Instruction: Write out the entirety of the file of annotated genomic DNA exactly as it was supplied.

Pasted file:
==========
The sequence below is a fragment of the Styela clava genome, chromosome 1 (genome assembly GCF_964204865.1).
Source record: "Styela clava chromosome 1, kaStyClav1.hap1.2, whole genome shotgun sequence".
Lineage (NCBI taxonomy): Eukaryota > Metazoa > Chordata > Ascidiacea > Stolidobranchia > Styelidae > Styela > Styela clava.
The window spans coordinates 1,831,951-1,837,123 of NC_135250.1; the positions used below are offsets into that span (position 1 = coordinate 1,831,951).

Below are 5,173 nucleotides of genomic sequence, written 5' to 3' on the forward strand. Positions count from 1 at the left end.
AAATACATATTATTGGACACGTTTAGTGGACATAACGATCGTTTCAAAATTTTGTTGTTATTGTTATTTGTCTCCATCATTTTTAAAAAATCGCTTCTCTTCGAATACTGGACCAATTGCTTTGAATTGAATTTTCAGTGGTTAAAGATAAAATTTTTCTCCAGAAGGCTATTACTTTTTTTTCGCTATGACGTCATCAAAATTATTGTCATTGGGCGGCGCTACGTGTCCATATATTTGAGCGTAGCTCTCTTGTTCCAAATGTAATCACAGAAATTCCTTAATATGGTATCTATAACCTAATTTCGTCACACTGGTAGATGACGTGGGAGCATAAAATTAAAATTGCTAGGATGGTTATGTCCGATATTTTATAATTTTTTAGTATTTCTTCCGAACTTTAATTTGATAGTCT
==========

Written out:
The sequence below is a fragment of the Styela clava genome, chromosome 1 (genome assembly GCF_964204865.1).
Source record: "Styela clava chromosome 1, kaStyClav1.hap1.2, whole genome shotgun sequence".
Lineage (NCBI taxonomy): Eukaryota > Metazoa > Chordata > Ascidiacea > Stolidobranchia > Styelidae > Styela > Styela clava.
The window spans coordinates 1,831,951-1,837,123 of NC_135250.1; the positions used below are offsets into that span (position 1 = coordinate 1,831,951).

Below are 5,173 nucleotides of genomic sequence, written 5' to 3' on the forward strand. Positions count from 1 at the left end.
AAATACATATTATTGGACACGTTTAGTGGACATAACGATCGTTTCAAAATTTTGTTGTTATTGTTATTTGTCTCCATCATTTTTAAAAAATCGCTTCTCTTCGAATACTGGACCAATTGCTTTGAATTGAATTTTCAGTGGTTAAAGATAAAATTTTTCTCCAGAAGGCTATTACTTTTTTTTCGCTATGACGTCATCAAAATTATTGTCATTGGGCGGCGCTACGTGTCCATATATTTGAGCGTAGCTCTCTTGTTCCAAATGTAATCACAGAAATTCCTTAATATGGTATCTATAACCTAATTTCGTCACACTGGTAGATGACGTGGGAGCATAAAATTAAAATTGCTAGGATGGTTATGTCCGATATTTTATAATTTTTTAGTATTTCTTCCGAACTTTAATTTGATAGTCT